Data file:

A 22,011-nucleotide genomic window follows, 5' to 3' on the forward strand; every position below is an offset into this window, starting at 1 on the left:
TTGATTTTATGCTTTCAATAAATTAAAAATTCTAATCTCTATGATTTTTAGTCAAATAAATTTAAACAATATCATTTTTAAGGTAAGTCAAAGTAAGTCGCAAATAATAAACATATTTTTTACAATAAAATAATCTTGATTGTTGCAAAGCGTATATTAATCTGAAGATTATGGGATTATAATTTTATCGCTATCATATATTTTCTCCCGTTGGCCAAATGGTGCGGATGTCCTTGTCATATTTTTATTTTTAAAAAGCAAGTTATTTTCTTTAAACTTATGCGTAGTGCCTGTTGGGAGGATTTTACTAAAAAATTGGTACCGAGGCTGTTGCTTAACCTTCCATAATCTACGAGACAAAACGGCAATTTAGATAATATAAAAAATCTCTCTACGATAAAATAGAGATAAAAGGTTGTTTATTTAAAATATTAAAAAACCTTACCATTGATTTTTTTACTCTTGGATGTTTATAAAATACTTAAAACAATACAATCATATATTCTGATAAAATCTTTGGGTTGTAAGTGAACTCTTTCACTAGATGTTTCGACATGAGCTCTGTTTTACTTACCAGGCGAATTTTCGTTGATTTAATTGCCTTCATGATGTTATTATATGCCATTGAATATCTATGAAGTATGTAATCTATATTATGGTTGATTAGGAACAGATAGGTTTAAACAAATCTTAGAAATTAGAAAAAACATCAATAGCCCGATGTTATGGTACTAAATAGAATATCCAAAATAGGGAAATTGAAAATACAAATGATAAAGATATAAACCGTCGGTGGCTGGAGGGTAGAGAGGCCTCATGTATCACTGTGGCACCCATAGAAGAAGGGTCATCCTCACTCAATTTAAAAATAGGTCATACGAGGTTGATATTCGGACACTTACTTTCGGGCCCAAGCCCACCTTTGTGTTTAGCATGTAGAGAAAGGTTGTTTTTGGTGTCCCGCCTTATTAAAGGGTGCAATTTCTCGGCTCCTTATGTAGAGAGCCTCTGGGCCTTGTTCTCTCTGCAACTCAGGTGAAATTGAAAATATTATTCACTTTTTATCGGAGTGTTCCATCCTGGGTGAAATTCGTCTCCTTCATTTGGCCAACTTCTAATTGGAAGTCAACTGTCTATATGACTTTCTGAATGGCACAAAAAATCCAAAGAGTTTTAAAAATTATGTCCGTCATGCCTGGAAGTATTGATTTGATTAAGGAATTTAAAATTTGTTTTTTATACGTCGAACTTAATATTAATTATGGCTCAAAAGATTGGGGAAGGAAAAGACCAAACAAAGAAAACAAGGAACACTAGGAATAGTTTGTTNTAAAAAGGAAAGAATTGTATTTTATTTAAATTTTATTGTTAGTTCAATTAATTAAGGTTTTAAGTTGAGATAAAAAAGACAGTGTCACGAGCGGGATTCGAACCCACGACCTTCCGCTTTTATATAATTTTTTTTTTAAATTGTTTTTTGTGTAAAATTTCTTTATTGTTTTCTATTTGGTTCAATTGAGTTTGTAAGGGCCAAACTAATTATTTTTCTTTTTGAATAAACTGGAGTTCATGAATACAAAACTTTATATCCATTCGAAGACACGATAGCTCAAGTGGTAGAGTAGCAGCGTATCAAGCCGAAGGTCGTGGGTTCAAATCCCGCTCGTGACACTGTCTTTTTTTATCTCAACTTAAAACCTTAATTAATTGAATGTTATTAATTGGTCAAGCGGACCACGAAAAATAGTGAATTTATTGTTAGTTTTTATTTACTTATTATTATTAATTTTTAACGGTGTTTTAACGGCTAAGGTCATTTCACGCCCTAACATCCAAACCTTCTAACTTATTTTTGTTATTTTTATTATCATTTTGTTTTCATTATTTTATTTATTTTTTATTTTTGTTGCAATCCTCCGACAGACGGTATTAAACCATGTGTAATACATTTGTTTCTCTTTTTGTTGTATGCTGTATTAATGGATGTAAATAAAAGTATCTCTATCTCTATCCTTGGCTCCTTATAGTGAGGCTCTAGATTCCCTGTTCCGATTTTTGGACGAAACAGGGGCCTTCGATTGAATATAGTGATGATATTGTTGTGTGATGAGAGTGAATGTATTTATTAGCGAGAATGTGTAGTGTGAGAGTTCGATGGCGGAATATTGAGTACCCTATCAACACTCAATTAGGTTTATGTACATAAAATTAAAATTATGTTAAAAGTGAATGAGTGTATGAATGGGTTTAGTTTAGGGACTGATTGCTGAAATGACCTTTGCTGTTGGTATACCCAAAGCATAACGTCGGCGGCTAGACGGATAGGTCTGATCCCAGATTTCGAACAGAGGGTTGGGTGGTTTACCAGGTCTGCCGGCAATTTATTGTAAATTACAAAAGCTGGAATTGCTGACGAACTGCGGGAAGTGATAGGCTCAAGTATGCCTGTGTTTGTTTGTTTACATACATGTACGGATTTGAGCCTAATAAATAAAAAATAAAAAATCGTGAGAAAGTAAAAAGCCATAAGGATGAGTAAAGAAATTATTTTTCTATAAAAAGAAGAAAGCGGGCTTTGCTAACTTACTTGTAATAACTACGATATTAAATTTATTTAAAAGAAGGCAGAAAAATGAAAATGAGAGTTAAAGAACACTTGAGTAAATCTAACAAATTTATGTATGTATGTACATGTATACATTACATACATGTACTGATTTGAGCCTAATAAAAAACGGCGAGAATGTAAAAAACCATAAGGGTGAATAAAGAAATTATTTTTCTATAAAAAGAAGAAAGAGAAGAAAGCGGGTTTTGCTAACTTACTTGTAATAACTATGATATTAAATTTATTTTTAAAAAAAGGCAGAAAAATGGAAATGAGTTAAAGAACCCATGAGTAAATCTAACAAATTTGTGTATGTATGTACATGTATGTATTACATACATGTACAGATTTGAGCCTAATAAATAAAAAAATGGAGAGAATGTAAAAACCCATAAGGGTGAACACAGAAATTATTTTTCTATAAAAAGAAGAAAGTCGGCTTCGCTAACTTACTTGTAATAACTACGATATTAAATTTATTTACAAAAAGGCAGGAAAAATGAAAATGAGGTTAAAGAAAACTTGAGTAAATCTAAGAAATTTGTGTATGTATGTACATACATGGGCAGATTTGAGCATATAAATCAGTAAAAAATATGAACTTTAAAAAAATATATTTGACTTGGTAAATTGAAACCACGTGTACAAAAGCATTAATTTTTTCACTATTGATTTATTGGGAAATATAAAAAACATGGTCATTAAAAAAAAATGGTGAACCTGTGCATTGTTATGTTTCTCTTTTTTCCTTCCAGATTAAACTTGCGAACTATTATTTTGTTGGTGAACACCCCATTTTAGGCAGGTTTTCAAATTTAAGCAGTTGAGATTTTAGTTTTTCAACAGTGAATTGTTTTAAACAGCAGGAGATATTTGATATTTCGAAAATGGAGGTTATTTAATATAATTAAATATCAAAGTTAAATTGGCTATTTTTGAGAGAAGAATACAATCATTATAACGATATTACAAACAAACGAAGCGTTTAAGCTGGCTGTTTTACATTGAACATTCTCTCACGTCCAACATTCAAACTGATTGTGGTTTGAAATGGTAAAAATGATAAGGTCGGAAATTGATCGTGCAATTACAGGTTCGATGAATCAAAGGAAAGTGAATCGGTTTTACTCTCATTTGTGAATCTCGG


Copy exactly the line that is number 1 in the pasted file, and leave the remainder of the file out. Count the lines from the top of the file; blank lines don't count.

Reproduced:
A 22,011-nucleotide genomic window follows, 5' to 3' on the forward strand; every position below is an offset into this window, starting at 1 on the left: